Melanie Dool’s gardening column in association with Orchardstown Garden Centre
WE are lucky to live in our cosy corner of Ireland, which has better and milder weather than any other part of the country, and it follows that we can spend more time outdoors in comfort most of the year.
The spring months are the most popular gardening seasons but the other three have their attractions and should not be neglected. I would suggest that every month is important and to create some interest I would suggest you check out your garden and see what improvements can be made to fill in any gaps that appear. It is quite simple as you only need about 12 plants to cover you for flower or other interest during the autumn and winter months.
I think I am like many other gardeners in that I gather plants and then do not plant them in the garden straight away but they remain by the back door for ages until in one swoop I will plant the entire lot in the one day. I do have to say part of the delay is that I do not know exactly where I am going to place the new plant and I will take my time to plant them properly in good soil as just shoving them in does not help them grow and they might sulk for a while or even die off.
I like all the seasons and would find it difficult to choose one above the other as they all have their points of interest. I am enjoying the autumn now and feel it has lasted well this year but the end of the leaf fall is close. I have captured some outstanding coloured foliage on camera and picked a few leaves for pressing into dry specimens. At least the berries will last longer into the season and some of my favourites are Malus Evereste, Callicarpa, Skimmia and coloured Hypercium with pink, red, orange and white berries and all good for indoor decorations too.
On any dry but cold or frosty morning I try to get warm by digging a patch of ground, or tackling a bad weed problem or last week our overgrown Photinia ‘Red Robin’ hedge. This is very popular with its bright red new growths but it takes time and effort to keep it into shape and I suspect its popularity will fade when people realise the maintenance it needs. Our ‘Red Robin’ had reached 5m (15’) high and over time and without attention got bare near the ground which was then colonised with ivy and briars. It took two days of a hard slog and now the hedge is clean and down to 1.5m (5’).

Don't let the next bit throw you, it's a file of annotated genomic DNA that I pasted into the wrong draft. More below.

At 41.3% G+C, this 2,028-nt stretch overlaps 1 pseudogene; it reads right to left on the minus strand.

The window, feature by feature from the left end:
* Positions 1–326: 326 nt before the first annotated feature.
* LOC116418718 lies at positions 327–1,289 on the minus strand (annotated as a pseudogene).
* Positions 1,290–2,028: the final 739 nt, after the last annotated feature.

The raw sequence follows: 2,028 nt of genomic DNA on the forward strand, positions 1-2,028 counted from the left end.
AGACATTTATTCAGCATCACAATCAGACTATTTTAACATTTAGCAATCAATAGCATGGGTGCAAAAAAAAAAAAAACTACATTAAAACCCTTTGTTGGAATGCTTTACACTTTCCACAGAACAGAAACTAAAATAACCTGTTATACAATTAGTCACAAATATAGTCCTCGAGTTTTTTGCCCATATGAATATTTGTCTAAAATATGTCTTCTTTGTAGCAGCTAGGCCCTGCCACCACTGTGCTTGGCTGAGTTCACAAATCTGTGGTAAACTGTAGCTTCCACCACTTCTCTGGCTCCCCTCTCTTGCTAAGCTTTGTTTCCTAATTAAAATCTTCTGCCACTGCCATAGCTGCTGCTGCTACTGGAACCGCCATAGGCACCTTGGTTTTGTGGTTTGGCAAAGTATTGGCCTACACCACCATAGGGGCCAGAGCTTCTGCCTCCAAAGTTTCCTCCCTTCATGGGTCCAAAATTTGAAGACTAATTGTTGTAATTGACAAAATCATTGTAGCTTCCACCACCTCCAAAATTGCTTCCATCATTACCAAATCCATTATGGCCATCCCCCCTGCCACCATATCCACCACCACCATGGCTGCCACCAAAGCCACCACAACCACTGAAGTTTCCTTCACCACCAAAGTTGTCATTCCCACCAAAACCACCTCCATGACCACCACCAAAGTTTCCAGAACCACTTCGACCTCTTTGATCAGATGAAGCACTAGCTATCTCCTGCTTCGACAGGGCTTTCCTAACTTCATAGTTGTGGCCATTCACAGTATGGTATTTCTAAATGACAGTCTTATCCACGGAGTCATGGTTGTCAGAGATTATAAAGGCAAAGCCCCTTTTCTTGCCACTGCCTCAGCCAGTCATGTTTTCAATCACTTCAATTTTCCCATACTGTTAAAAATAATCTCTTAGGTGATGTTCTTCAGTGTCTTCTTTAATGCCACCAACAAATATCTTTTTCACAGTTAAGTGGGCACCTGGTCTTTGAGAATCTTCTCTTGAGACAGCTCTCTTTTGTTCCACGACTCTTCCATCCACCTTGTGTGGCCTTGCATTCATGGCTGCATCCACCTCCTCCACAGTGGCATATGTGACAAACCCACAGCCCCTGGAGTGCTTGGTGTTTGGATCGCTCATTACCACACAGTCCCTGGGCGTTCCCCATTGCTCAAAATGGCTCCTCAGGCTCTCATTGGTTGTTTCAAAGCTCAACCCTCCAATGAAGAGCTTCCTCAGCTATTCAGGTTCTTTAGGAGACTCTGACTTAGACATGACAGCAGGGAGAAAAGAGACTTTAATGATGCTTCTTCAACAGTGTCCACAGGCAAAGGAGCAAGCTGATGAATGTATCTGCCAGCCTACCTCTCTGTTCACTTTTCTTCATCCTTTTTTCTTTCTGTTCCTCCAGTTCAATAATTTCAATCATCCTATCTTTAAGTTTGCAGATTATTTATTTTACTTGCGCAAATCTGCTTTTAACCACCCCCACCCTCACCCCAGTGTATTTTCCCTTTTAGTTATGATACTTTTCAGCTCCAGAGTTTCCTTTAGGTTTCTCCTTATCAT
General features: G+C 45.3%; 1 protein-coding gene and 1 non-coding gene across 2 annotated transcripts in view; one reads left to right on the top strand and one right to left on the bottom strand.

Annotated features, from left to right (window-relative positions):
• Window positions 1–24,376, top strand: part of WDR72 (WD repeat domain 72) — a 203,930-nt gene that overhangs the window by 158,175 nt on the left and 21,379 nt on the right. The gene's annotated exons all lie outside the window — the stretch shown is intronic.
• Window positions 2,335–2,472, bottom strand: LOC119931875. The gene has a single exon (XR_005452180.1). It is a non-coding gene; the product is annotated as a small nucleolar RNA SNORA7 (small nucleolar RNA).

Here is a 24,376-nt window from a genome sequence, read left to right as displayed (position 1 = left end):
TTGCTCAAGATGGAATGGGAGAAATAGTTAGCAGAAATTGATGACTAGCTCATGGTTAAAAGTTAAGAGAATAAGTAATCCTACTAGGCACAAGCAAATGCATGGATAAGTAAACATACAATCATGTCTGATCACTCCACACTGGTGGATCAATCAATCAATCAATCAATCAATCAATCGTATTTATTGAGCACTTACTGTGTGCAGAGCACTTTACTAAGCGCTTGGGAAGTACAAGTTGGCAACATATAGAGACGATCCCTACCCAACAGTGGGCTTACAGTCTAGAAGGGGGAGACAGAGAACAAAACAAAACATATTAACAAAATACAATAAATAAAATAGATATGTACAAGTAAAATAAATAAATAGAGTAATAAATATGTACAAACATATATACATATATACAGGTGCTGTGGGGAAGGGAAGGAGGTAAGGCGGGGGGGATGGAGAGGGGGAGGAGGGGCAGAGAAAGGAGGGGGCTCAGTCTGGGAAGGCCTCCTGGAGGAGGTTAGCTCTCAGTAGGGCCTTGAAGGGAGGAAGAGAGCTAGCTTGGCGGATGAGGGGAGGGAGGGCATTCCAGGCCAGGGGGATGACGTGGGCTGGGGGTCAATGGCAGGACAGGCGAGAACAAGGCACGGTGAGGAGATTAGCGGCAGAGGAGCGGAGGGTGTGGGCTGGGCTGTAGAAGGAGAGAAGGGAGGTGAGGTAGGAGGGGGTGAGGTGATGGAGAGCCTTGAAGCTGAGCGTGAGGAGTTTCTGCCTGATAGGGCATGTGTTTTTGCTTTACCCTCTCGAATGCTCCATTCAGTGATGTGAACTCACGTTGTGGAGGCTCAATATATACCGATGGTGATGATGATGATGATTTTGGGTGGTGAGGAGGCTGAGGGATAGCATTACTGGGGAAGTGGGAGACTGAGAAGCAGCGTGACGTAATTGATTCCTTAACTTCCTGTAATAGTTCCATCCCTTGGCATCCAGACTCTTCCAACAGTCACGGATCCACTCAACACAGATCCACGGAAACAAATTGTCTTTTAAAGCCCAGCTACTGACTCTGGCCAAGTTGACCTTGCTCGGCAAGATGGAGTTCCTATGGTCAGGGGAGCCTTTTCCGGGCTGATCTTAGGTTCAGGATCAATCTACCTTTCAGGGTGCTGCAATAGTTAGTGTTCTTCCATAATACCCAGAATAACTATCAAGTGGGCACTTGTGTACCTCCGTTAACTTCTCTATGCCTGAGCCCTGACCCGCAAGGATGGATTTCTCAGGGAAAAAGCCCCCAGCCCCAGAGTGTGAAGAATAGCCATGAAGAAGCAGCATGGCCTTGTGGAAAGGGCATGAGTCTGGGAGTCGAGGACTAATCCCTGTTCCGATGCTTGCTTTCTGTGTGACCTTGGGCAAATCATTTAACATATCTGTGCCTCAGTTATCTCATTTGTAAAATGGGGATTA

It is great to make some of your own compost and the ingredients are free but they are bulky and a small composter soon gets filled up so filling plastic bags as mentioned a few weeks ago is a solution. If you have the space you can make up simple compost bins using pallets. Three pallets on their end in the shape of a U and supported by 1.5m posts will give you a quick, easy bay to fill and you can add additional bays if you have the raw material to fill them.
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The popularity of having some plants indoors has increased for several years, particularly among the 25-40 year olds. There is nothing daunting about looking after them as long as you follow a few simple rules. First of all stick to those that are classified as easy to grow and maintain, then only feed and frequently water from about April until the end of August. House plants die if too cold, hot, dry or wet so everything in moderation and from September until March if in doubt just a little water keeping the compost on the dry side and mist foliage frequently. If you have any queries or comments you are welcome to share them with me on 051-384273 or [email protected] and if of general interest I will include it in a future article.